Q- Are you relieved that there’s not going to be a pitch clock?

A- “I didn’t think a whole lot about that. I know they’ve been doing that in our games at spring training, but, honestly, I feel like it’s more for the pitchers than for the hitters. We’ve had to get our foot in the [batter’s] box for years now. We understand that the game is changing, evolving and that MLB would like to see a little bit quicker pace to games played. But at the end of the day, it’s baseball. You can’t change the root of the game. I’m interested to see how it plays out. I’m glad there’s not going to be one, though.”

Q- Do you think this agreement will make it easier to find common ground on the tough economic issues?

A- “I’m hopeful that we can get some clarity on those issues. I think that this is a good starting point for both sides. I think it’s a good sign that says we’re willing to work with each other and willing to go the extra step to get things done, so I’m hopeful.”

Follow Rich Dubroff on Twitter @RichDubroffMLB



  1. CalsPals

    March 16, 2019 at 5:53 pm

    Tough economic issues, irony at its best…

  2. BirdsCaps

    March 16, 2019 at 6:30 pm

    The roster issues are for the most part not a big deal. The rule about sending a player down for 15 days is obviously an effort to keep teams from using so many pitchers, as is the stupid new 3 batter minimum. All of the rule changes are about more offense (much like the NFL’s ever changing s-show of new rules). However, we haven’t seen anything yet. The new rule changes that the Atlantic League is implementing (at the behest of MLB) will largely ruin the game an have me running to do something else with much of my summer (moving the mound back, no serious shifts, larger bases , HP Umpire using automated strike zone). The league wants to take strategy out of the game and not emphasize pure hitters. With bigger bases there will be more slightly more offense (and also more player safety e.g Machado running to 1st). The shift rules protect lunky, one-dimensional power hitters (looking at you Chris Davis) and promote a offense heavy dumbed down version of baseball. In a few years there will be a gold bonus ball thrown, that counts for 2 if you hit a hr (just like the HR derby). Now, of course I am a 25 yr old baseball nerd (who listens to bands like Steely Dan, Rush, and weird Prog rock groups which should earn me more nerd points) so I guess I am not the target demo for MLB. However, instead of targeting the lowest common denominator, let’s get rid of the DH, bring back running over the catcher, and take out slides. I don’t wanna explain to my kids or grand kids how baseball use to be played, which is what my dad had to do with football for me (thank god I got a glimpse of hardnosed football with the early 2000s ravens defenses). Never thought I’d say it, but can we bring back the good old days of Bud Selig!!!!!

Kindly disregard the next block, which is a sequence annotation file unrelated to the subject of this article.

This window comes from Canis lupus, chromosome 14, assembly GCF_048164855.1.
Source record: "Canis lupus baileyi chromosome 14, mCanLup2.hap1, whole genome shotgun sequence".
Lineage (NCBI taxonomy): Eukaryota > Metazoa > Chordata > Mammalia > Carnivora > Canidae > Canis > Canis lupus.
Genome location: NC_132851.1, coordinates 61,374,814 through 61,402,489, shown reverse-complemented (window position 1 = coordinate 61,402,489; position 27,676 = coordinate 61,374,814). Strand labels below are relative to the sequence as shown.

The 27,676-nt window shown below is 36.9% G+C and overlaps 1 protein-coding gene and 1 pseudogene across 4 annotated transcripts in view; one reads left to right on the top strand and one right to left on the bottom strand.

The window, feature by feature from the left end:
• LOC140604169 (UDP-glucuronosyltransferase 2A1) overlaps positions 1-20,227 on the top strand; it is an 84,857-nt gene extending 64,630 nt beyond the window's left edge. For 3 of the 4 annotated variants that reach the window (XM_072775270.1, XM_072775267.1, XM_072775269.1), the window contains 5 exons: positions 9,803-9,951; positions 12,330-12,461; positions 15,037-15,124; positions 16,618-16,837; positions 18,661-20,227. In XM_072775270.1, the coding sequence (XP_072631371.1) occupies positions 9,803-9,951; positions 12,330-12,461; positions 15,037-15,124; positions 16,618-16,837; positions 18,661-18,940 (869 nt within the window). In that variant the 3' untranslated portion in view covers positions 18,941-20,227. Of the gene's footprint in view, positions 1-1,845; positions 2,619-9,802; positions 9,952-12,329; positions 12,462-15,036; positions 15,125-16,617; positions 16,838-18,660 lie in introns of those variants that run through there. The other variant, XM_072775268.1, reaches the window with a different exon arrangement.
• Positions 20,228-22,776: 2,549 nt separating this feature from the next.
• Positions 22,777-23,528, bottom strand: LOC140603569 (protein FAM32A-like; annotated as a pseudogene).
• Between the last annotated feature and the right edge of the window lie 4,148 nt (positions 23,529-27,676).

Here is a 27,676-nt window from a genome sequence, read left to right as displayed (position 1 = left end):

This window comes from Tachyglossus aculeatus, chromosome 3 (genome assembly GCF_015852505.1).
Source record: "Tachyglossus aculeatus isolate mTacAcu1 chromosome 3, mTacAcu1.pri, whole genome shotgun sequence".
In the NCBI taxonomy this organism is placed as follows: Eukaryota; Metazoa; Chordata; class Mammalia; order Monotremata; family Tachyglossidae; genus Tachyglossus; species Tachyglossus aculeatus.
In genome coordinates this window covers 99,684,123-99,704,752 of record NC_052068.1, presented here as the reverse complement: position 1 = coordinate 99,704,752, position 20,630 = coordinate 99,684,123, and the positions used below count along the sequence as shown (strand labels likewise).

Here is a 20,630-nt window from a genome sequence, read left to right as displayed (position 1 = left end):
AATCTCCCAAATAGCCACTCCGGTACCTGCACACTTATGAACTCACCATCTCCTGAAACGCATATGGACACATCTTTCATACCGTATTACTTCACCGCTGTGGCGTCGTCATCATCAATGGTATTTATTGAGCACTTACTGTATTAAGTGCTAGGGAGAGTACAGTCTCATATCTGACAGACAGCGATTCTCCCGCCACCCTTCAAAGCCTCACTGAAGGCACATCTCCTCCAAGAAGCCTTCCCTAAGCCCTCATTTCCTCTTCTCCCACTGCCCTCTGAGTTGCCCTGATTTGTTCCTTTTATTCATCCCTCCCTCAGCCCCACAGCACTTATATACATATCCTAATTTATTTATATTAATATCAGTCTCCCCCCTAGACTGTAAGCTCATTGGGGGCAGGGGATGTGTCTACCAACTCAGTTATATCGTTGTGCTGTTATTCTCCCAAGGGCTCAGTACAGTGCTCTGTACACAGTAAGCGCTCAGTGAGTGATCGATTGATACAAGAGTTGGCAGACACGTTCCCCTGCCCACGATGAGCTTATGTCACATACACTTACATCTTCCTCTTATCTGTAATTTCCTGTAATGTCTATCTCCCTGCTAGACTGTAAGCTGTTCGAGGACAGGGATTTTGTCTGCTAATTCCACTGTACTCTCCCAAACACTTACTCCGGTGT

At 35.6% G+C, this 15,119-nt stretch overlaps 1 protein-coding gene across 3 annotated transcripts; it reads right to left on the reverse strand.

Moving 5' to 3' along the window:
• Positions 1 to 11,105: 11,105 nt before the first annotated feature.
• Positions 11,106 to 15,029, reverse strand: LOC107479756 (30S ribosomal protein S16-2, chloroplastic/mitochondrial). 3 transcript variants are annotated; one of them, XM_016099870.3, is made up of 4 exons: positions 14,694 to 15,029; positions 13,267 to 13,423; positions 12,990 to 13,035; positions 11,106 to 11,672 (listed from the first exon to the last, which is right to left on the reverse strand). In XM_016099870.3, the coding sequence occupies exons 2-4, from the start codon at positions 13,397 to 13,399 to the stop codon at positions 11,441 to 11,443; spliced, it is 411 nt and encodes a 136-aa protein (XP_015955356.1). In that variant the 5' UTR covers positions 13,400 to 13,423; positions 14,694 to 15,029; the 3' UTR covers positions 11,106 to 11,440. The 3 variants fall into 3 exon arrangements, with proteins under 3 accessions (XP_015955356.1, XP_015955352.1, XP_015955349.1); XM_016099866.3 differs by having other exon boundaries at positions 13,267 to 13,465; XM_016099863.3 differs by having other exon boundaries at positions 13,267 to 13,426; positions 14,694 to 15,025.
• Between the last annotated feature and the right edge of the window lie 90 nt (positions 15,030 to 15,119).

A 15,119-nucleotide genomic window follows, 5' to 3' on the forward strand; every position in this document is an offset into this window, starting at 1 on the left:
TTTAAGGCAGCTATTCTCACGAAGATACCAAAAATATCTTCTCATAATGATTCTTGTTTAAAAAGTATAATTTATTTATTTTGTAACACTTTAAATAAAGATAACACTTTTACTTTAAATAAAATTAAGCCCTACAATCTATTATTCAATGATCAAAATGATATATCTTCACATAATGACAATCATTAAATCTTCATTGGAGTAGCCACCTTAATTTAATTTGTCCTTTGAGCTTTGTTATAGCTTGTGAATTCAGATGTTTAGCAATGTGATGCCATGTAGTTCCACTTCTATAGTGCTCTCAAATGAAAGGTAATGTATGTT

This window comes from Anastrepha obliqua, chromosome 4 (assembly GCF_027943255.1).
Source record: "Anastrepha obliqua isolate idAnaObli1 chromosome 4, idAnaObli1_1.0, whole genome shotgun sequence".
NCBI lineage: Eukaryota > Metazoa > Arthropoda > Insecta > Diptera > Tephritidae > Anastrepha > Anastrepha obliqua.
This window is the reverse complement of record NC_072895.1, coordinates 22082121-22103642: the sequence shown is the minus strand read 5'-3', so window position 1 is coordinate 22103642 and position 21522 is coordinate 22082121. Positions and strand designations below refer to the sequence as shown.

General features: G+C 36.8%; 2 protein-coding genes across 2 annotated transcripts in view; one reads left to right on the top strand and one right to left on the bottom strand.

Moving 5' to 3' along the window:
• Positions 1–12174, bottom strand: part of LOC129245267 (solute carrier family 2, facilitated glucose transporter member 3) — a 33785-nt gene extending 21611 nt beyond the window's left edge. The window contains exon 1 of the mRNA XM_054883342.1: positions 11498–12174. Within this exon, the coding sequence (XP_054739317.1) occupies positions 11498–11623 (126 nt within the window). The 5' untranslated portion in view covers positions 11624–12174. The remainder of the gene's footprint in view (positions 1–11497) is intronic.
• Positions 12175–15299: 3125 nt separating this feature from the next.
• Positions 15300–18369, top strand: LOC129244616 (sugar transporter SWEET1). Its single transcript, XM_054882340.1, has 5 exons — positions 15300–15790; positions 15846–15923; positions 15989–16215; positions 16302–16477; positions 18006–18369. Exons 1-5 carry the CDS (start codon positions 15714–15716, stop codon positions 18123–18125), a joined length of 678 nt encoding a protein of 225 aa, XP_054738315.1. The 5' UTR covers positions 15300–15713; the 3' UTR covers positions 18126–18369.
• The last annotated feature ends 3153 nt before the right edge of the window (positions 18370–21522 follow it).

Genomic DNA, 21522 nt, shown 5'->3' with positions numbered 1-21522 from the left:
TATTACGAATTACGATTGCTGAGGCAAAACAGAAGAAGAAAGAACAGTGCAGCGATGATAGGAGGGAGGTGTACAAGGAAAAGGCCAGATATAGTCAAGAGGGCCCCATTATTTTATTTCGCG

• Rich Dubroff

      March 16, 2019 at 7:04 pm

      BirdsCaps, thanks for your thoughts, but I like all of the rule changes.

      • BirdsCaps

        March 16, 2019 at 9:08 pm

        Hey Rich,